What are your genes worth?
Only 30 years ago, there would have been no question about the price of genome sequencing, since the concept has not existed yet. The Human Genome Project began in 1990 with the aim of mapping the whole structure of the human genome and sequencing it, but no one thought that it will bring such staggering results and a completely new line of business – the direct-to-consumer genome sequencing industry.
Certainly, with the advancement of technology, the price dropped faster and more dramatically than the fame and fortune of the blood-testing start-up, Theranos. The whole Human Genome Project cost approximately $2.7 billion for the US government, which is an insanely huge amount of money. Especially if you consider that in January, 2017, DNA sequencing giant Illumina has unveiled a new machine that the company says is “expected one day” to order up your whole genome for less than $100. This would mean that you might have a cheaper genetic test than a general blood test (for which prices vary between approximately $10-150). It is mind-blowing! In almost 20 years, the price fell from billions of dollars to the millesimal of the original cost.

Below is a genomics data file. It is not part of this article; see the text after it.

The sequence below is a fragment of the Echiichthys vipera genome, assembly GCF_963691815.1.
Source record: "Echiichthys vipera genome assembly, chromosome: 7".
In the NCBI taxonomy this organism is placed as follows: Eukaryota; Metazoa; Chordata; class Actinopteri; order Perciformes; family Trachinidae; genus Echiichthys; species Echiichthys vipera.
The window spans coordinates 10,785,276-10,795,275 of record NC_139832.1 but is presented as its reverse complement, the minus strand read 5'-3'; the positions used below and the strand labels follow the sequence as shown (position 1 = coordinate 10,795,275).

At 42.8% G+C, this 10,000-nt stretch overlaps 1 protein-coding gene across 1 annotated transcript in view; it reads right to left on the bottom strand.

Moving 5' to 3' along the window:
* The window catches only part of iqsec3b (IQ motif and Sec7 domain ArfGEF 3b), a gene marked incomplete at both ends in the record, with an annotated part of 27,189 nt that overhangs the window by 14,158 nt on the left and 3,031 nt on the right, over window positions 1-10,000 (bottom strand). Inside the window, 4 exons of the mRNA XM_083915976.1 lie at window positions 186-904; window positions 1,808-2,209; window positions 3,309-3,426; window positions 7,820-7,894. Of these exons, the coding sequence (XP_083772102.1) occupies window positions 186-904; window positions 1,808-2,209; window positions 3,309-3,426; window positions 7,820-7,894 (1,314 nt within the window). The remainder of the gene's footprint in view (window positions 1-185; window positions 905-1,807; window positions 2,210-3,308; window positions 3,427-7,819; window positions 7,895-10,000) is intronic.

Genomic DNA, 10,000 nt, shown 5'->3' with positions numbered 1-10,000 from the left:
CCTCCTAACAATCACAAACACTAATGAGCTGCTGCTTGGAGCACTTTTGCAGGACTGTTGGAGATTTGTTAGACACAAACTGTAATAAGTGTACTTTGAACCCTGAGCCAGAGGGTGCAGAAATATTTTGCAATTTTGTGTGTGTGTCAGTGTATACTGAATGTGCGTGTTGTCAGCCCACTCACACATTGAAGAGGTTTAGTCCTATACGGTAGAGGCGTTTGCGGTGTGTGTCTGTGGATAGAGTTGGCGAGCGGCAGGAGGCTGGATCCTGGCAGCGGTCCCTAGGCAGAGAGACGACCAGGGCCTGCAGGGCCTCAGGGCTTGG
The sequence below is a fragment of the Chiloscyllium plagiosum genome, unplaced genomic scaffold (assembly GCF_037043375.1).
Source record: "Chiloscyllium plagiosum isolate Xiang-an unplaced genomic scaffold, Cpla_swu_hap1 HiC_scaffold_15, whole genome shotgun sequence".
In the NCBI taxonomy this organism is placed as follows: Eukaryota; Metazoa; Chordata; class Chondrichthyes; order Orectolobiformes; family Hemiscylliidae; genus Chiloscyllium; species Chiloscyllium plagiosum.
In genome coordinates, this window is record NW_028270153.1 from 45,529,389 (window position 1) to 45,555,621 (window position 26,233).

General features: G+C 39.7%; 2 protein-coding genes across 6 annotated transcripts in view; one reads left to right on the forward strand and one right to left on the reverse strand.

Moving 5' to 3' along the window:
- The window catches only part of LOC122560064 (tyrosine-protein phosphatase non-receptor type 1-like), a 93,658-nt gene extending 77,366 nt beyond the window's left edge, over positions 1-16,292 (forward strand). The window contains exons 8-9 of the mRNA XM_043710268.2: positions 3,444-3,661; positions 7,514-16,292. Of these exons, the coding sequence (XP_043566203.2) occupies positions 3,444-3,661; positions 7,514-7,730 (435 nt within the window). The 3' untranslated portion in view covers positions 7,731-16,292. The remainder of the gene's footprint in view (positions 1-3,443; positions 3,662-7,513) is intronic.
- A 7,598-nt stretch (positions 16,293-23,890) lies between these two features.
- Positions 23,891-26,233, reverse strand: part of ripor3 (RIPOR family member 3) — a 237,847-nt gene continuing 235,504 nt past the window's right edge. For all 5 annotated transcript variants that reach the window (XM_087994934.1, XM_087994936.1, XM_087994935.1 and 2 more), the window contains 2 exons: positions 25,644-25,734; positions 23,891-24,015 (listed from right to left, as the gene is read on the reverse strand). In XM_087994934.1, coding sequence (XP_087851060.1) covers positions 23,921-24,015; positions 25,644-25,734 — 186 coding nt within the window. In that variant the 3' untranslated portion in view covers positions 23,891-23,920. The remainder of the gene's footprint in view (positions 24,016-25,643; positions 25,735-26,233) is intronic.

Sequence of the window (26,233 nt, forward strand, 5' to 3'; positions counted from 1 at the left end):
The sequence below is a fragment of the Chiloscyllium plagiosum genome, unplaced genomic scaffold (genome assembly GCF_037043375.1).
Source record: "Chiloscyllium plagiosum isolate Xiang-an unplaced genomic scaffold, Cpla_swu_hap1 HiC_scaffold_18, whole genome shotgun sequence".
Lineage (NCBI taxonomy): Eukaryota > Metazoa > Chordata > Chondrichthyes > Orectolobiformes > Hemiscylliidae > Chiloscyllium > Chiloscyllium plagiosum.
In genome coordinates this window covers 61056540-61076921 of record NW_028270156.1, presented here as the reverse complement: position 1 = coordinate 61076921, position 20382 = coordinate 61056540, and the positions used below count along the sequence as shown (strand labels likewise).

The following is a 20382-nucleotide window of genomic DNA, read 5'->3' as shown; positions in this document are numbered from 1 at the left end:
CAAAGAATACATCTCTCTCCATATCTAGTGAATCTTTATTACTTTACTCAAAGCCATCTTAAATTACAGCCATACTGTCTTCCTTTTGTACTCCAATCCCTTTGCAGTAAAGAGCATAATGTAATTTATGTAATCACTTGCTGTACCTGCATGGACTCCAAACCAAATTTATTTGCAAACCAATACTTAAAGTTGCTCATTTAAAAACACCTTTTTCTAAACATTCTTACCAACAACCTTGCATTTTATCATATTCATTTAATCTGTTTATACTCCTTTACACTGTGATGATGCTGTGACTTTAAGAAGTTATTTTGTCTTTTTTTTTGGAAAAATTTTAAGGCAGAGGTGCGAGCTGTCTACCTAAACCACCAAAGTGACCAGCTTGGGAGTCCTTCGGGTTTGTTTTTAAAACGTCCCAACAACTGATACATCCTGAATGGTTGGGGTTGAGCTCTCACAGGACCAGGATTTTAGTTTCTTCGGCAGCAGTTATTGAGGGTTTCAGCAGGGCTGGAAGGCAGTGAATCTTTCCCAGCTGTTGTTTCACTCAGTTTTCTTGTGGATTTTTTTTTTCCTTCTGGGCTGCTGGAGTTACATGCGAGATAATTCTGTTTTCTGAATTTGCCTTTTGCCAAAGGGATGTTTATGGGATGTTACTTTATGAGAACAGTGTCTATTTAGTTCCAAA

Genome sequencing is becoming cheaper and faster than ever!
The price for genome sequencing has been in continuous free fall since the beginning. Only a few years after the completion of the Human Genome Project, the cost of the exact same research was estimated around $14 million dollars. Moreover, in 2006, Illumina’s first machine could sequence a real human genome for $300,000, and in 2014 the company announced it could do the same thing for $1,000! Nowadays, direct-to-consumer genome sequencing start-ups offer their services for $100-200. Even the shipping costs of the sample you provide the company are higher than the actual genome sequencing costs!!